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Demonstrators, joined by members of Breonna Taylor's family, gather to release balloons in Jefferson Square Park in Louisville, Ky., for a memorial on the two-year anniversary of Breonna Taylor's death, Sunday, March 13, 2022.Piper Hudspeth Blackburn/The Associated Press

A square in downtown Louisville was engulfed with blue and silver balloons Sunday afternoon, as Breonna Taylor’s family, joined by demonstrators and organizers, gathered to honour the two-year anniversary of the Black woman’s passing in a botched police raid.

Taylor’s mother, Tamika Palmer, stood at the centre of a memorial made up of paintings, posters and flowers. Staring up at the sky, she let go of the last balloon as a crowd cried out Taylor’s name.

The memorial took place a couple weeks after one of the Kentucky police officers involved in the raid, Brett Hankison, was found not guilty on charges he endangered neighbors the night he fired into Taylor’s apartment.

His acquittal likely closed the door on the possibility of state criminal charges against any of the officers involved in the raid. None of the officers involved were charged with Taylor’s death.

Taylor, a 26-year-old Black woman who worked as an emergency medical technician, was shot multiple times during the raid. No drugs were found in her apartment, and the warrant was later found to be flawed.

Kentucky Attorney General Daniel Cameron determined that the officers fired into her apartmen t in self-defence after Taylor’s boyfriend shot at them first as they broke into her apartment. Cameron, a Republican, acknowledged that Taylor’s death was heartbreaking but did not give a grand jury the option of charging anyone with killing her.

Taylor’s death helped spur massive racial injustice protests in the summer of 2020, along with the deaths of Ahmaud Arbery and George Floyd. In her hometown of Louisville, protests carried on for weeks, with many meeting in the city’s downtown Jefferson Square Park to voice their frustration and disappointment that no officers were charged.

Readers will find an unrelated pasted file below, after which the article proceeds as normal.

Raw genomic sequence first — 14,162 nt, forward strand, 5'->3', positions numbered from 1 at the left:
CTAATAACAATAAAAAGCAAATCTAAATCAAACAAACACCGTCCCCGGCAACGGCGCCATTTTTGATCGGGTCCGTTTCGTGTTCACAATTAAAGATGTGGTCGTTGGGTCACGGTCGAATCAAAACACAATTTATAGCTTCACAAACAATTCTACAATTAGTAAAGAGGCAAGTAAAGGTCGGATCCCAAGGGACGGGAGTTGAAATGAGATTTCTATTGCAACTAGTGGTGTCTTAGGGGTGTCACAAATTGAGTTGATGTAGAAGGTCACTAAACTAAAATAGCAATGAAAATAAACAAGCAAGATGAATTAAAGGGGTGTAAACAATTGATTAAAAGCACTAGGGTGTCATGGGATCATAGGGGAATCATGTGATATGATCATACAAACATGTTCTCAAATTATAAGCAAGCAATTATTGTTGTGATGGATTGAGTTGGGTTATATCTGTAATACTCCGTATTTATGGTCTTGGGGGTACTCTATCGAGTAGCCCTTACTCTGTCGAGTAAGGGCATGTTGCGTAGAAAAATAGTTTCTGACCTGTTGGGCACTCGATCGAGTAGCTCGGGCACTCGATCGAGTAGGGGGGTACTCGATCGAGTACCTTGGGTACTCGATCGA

Clutching a microphone onstage Sunday, Taylor’s aunt, Bianca Austin, sharply condemned the Hankison verdict, insisting that the Louisville Metro Police Department has not been transparent with Taylor’s family or the city’s Black residents.

“Kentucky has failed Breonna Taylor. Kentucky has failed our community,” Austin said to protestors gathered in the square. Wearing a white t-shirt decorated with a portrait of her niece, she pointed in the direction of the Louisville Metro Police Department buildings.

“We demand the truth, we demand transparency,” she added. “We are going to continue to demand answers and we’re gonna continue to keep pressure on the Louisville Metro Police Department, who continues to fail us and our community.”

Democratic state Rep. Keturah Herron urged the demonstrators to vote out Jefferson Circuit Judge Mary Shaw, who signed the warrant for the raid. Shaw is up for re-election in 2022.

“We have an opportunity to get justice in a different type of way by going to the ballot box this election season,” Herron explained.

Kentucky Gov. Andy Beshear, a Democrat, tweeted a statement in support of Taylor’s family, including her mother.

“Thinking about Tamika Palmer today and holding her and all of those mourning the tragic loss of Breonna Taylor close in prayer,” he said. “Let us continue to work to build a safer, more just and equitable world full of love and compassion.”

An ongoing federal investigation could be wide ranging and is regarded by many as the last chance for justice for Taylor’s death.

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